Law, Scarcity, and Social Movements: Water Governance in Chile's Maipo River Basin
AuthorBorgias, Sophia Layser
AdvisorBauer, Carl J.
MetadataShow full item record
PublisherThe University of Arizona.
RightsCopyright © is held by the author. Digital access to this material is made possible by the University Libraries, University of Arizona. Further transmission, reproduction or presentation (such as public display or performance) of protected items is prohibited except with permission of the author.
AbstractThe challenges of water governance in Chile today lie at the confluence of growing water demands, increasing climatic variability, and mounting discontent with neoliberal water policy. These these dynamics coalesce in the Maipo, Chile's most densely populated river basin and seat of the capital city, Santiago. The Maipo River sustains the growing capital city of Santiago, booming agricultural production in the Santiago valley, and hydroelectric generation from the river's swift descent from the Andes. Now, with the population of Santiago exceeding 5 million, a seventh year of drought racking central Chile, and controversial hydropower development sparking mass protests, the stakes of water governance in this critical river basin are higher than ever. Based on in-depth empirical research in the Maipo River basin, this thesis explores how processes of environmental and social change interact with Chile's internationally famous water laws to shape water governance, understood as the set of processes through which actors influence decision-making and conflict resolution related to water resources. Bringing legal geography and political ecology into conversation with water governance literature, I analyze the ways that law, social mobilization, and water scarcity are shaping water governance. In Chapter 1, I analyze the law of river sectioning and the way it influences water use and management practices throughout the Maipo River basin. Chapter 2 explores the Alto Maipo hydropower conflict in the upper basin and demonstrates the important role of social movement actors trying to shift water governance in new directions. Themes from both of these chapters converge in Chapter 3, which examines the struggle over the meaning of water scarcity in the context of increasing attention to drought and climate change. These dynamic socio-environmental processes are considered in relation to each other as integral parts of the ongoing negotiation of water governance. This research aims to insert considerations of social and environmental justice into ongoing policy debates about water governance in Chile to address the conflicts stemming from uneven access to resources and decision-making.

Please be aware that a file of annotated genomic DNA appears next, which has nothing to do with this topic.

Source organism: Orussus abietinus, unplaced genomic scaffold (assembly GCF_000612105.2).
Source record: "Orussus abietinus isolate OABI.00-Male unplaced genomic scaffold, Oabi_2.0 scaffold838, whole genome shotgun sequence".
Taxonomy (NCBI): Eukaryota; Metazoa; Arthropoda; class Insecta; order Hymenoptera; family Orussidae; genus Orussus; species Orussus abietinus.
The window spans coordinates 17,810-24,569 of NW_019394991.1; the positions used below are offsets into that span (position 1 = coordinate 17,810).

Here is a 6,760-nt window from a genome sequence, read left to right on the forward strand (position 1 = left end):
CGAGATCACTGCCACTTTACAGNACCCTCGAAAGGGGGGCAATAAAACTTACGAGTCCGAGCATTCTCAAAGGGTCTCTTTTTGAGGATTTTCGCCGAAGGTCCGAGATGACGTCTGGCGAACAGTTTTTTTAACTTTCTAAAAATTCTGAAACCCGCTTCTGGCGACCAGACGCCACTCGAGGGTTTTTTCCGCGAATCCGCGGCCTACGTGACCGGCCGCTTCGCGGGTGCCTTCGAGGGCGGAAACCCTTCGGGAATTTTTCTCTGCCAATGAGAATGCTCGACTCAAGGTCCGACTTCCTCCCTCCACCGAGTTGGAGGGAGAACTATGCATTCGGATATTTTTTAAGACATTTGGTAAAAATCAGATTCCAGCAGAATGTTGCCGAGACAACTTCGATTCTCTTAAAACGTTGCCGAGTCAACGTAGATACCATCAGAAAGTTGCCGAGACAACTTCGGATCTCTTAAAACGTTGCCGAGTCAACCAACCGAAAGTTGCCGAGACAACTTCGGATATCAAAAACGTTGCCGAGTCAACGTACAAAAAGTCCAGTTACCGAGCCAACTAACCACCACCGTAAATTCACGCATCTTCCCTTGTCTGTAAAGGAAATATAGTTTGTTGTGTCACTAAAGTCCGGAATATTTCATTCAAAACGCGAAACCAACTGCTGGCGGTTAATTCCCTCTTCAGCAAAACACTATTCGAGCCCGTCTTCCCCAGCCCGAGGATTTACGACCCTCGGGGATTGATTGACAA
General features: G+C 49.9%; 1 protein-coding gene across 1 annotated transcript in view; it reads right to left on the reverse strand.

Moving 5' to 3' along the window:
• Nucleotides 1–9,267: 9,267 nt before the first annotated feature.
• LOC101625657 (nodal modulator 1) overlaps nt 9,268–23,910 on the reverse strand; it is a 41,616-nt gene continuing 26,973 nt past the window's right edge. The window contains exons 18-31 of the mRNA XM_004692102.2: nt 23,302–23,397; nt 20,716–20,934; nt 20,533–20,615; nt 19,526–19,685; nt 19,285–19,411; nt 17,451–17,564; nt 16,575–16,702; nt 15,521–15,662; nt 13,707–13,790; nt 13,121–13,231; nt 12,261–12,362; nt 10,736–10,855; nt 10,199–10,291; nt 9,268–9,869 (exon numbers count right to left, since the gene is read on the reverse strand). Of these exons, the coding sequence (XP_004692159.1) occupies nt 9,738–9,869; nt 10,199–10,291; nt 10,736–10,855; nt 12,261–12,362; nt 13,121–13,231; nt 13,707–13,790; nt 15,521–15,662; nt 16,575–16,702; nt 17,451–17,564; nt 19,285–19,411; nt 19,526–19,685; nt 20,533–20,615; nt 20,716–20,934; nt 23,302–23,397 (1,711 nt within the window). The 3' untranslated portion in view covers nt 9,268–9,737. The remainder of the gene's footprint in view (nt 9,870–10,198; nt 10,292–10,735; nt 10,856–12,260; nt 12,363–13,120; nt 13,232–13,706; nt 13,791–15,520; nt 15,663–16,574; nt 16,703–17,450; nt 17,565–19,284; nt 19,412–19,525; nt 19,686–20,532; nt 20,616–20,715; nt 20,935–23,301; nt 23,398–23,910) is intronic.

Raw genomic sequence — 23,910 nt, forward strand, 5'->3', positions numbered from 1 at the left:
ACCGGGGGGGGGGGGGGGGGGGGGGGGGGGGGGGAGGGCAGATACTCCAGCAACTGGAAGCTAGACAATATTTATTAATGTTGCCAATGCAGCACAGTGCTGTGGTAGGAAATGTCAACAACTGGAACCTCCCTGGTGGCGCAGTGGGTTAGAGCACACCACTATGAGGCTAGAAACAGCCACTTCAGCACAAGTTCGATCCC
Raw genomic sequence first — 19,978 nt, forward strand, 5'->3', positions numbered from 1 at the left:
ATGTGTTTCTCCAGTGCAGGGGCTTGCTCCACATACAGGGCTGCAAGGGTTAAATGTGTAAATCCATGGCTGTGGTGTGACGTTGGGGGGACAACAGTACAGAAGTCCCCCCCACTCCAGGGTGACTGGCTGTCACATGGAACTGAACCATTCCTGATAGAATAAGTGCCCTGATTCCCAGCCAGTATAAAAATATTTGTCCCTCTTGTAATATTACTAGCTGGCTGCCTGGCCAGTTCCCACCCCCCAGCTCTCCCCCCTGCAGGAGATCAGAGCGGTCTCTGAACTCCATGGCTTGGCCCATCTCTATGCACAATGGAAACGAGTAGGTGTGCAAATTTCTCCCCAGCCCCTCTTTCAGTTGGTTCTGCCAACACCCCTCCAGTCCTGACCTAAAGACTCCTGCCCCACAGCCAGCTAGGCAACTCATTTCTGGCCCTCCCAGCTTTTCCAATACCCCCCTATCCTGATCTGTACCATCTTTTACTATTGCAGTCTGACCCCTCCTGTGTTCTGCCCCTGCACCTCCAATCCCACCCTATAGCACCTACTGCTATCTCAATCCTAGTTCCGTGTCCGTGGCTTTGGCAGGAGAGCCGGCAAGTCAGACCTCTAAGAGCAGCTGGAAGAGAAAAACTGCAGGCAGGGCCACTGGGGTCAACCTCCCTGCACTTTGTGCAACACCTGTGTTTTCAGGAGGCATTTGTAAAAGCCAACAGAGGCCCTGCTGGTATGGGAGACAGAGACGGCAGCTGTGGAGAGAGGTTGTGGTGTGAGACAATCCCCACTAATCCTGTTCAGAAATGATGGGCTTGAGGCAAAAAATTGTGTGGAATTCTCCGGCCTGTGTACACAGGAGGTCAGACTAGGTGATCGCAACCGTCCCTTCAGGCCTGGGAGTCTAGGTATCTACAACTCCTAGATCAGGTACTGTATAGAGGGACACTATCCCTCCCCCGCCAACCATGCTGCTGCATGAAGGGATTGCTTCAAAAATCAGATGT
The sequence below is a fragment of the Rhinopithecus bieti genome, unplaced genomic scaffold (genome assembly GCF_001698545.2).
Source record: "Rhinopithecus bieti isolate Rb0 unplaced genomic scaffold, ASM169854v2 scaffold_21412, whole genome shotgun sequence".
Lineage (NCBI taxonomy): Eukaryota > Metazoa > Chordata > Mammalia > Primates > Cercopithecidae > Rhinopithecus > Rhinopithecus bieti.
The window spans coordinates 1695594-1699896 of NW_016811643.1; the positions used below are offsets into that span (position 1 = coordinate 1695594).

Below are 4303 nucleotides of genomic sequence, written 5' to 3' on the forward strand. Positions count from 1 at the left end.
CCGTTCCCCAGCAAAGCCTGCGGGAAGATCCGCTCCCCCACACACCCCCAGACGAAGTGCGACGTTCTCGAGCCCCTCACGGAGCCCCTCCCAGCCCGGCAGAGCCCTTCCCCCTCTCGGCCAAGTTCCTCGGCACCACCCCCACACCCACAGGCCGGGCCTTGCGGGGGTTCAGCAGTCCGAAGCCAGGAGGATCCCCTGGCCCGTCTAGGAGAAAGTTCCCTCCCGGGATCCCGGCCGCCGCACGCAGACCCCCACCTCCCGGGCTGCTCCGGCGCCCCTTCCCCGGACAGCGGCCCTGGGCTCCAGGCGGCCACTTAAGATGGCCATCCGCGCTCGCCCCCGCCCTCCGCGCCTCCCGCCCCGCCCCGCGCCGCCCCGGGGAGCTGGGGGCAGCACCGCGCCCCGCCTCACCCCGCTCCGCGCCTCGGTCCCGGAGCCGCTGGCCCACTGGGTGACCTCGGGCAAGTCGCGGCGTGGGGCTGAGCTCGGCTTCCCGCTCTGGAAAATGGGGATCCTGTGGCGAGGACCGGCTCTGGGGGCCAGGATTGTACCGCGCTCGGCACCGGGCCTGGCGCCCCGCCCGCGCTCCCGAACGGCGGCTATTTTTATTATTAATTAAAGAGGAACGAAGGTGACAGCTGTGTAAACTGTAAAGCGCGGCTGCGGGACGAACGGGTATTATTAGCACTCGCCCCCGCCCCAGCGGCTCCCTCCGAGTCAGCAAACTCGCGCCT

Degree ProgramGraduate College